For most of the existence of the LDS Church it has been marked by:
- A lack of formal theologians.
- A lack of creeds.
- A very amorphous and loosely held set of doctrines.
- A willingness to borrow or find truth no matter where it is found (e.g. an expressed willingness to borrow any good thought).
- Leaders who often disagreed sharply on what was good doctrine or even good policy.
It is easy enough to look at the debates Brigham Young had with himself for a starting place (even a simple question of whether every family should be raising pigs and eating them or avoiding pork and pork products at all costs has Brigham Young on both sides of the question, multiple times) or the debates between Brigham Young and the Pratts.
There is also the teaching that Brigham Young championed that all understanding and revelation was colored by the language and the context of those who received revelation. In that he followed Joseph Smith who was sharply aware of the limits of language and how that crippled understanding.
With that introduction, I would suggest:
- We have a lense limited by our own language
- We have a scriptural definition of doctrine.
- We have a number of policies.
- In general, what we have involves a great deal of flux — which is appropriate.
The limits of language
The preface to the Book of Commandments says that the commandments were given to the Lord’s servants “in their weakness, after the manner of their language” (D&C 1:24).
And a hope that we might be delivered “from the little, narrow prison, almost as it were, total darkness of paper, pen and ink;—and a crooked, broken, scattered and imperfect language.”
At least according to our scriptures, and the writings we have about them, the revelation we have is given to us in weakness, limited by the language of those who received it.
Currently the Church teaches that we cannot understand the scriptures or other materials just by reading, it takes the Spirit as well. That means that what is written is not clear enough on its own to be understood.
So, what we have is a lense that is limited by our own language, understanding and context.
Scriptural Definitions of Doctrine.
There is a statement in the Doctrine and Covenants (Chapter 10) as to what is God’s doctrine:
67 Behold, this is my doctrine—whosoever repenteth and cometh unto me, the same is my church.
68 Whosoever declareth more or less than this, the same is not of me, but is against me; therefore he is not of my church.
We also have this statement from The Book of Mormon (3 Nephi 11)
30 Behold, this is not my doctrine, to stir up the hearts of men with anger, one against another; but this is my doctrine, that such things should be done away.
31 Behold, verily, verily, I say unto you, I will declare unto you my doctrine.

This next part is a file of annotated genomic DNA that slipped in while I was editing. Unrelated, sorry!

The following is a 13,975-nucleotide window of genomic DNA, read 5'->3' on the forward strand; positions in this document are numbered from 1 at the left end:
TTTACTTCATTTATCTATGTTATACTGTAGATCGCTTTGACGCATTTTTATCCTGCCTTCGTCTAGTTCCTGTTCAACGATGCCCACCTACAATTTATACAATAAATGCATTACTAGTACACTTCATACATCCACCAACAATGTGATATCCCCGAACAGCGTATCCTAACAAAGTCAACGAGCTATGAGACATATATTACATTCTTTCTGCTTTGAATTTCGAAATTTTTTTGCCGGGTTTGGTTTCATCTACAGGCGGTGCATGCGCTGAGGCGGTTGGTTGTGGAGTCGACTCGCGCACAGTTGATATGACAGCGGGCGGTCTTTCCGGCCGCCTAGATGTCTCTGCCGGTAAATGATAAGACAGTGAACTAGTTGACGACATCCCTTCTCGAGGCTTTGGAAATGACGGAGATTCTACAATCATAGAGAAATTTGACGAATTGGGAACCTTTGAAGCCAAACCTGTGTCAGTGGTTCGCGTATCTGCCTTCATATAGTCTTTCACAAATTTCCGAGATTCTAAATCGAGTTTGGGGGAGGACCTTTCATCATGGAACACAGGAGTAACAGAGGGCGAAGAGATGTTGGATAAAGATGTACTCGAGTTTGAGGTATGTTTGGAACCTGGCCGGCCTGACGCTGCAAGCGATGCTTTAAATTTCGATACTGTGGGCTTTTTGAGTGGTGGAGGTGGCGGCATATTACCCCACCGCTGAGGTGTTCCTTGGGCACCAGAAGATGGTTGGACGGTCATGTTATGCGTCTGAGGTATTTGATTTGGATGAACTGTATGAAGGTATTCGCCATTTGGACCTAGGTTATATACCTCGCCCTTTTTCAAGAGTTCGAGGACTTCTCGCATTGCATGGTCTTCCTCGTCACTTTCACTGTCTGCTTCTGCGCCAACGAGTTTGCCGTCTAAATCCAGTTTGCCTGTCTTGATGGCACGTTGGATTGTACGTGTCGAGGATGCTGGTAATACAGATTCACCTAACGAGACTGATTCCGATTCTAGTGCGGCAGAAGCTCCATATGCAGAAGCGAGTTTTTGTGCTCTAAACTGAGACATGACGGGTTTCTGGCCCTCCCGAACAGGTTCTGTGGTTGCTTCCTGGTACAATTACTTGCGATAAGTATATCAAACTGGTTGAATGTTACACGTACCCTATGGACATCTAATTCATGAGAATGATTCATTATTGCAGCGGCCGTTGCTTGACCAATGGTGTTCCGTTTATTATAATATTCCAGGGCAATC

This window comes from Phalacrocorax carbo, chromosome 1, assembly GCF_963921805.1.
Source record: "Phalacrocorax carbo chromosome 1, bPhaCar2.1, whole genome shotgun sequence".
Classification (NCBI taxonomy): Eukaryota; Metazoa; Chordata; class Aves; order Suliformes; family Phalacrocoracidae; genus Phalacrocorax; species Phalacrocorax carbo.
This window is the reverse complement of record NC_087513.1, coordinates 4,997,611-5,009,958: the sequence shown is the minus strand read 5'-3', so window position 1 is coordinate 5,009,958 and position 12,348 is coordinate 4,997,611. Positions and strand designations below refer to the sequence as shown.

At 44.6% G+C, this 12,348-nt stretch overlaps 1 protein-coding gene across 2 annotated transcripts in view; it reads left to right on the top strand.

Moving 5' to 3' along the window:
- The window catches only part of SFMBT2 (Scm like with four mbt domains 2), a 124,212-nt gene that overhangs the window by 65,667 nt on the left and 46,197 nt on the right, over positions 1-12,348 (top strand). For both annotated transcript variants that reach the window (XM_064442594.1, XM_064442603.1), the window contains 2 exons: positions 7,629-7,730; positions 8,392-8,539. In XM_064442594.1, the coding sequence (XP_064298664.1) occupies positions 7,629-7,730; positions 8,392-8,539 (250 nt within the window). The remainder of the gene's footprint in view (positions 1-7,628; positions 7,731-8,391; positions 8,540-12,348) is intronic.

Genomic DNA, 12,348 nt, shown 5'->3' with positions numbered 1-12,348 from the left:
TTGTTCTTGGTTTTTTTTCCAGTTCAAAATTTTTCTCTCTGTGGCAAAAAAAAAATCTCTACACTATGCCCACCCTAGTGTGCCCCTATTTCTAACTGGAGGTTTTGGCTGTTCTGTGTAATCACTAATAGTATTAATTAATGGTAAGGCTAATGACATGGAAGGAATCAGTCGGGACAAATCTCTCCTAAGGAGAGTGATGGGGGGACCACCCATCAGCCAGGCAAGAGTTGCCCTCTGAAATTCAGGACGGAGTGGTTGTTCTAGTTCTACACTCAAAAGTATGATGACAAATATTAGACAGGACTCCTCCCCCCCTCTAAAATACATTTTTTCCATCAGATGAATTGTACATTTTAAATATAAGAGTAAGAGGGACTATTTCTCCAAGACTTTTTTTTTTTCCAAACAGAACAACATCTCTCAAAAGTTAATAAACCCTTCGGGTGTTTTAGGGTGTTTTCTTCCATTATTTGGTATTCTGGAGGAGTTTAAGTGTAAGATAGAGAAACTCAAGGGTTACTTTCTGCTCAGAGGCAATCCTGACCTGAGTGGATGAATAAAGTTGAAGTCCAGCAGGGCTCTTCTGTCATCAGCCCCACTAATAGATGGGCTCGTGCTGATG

32 And this is my doctrine, and it is the doctrine which the Father hath given unto me; and I bear record of the Father, and the Father beareth record of me, and the Holy Ghost beareth record of the Father and me; and I bear record that the Father commandeth all men, everywhere, to repent and believe in me.
33 And whoso believeth in me, and is baptized, the same shall be saved; and they are they who shall inherit the kingdom of God.
34 And whoso believeth not in me, and is not baptized, shall be damned.
35 Verily, verily, I say unto you, that this is my doctrine, and I bear record of it from the Father; and whoso believeth in me believeth in the Father also; and unto him will the Father bear record of me, for he will visit him with fire and with the Holy Ghost.
I would suggest that this is not what we think of when we think of doctrine.
As to the New Testament, the word doctrine is used for the word “teaching” rather than specific teachings or beliefs. Over and over and over again.
So that leaves us with a pretty simple scriptural definition of doctrine (vs. everything else).
Policies–there are a lot of them.
Policies and programs are often what we think of when we think of doctrine. Do we have one meeting or three (or more or less) on “the Sabbath?” Do we ordain only certain families or groups to the priesthood and the offices in the priesthood or is it more open than just Levites and the Sons of Aaron? What day is the Sabbath? Sunday? Saturday? Thursday? (all used in different parts of the world).
What commandments do we follow? Is lobster off-limits? What about catfish or rabbit or beef with potatoes and sour cream? Does it matter where our meat was butchered?
None of these appear to be doctrine, all appear to be policies or programs (at least in hindsight).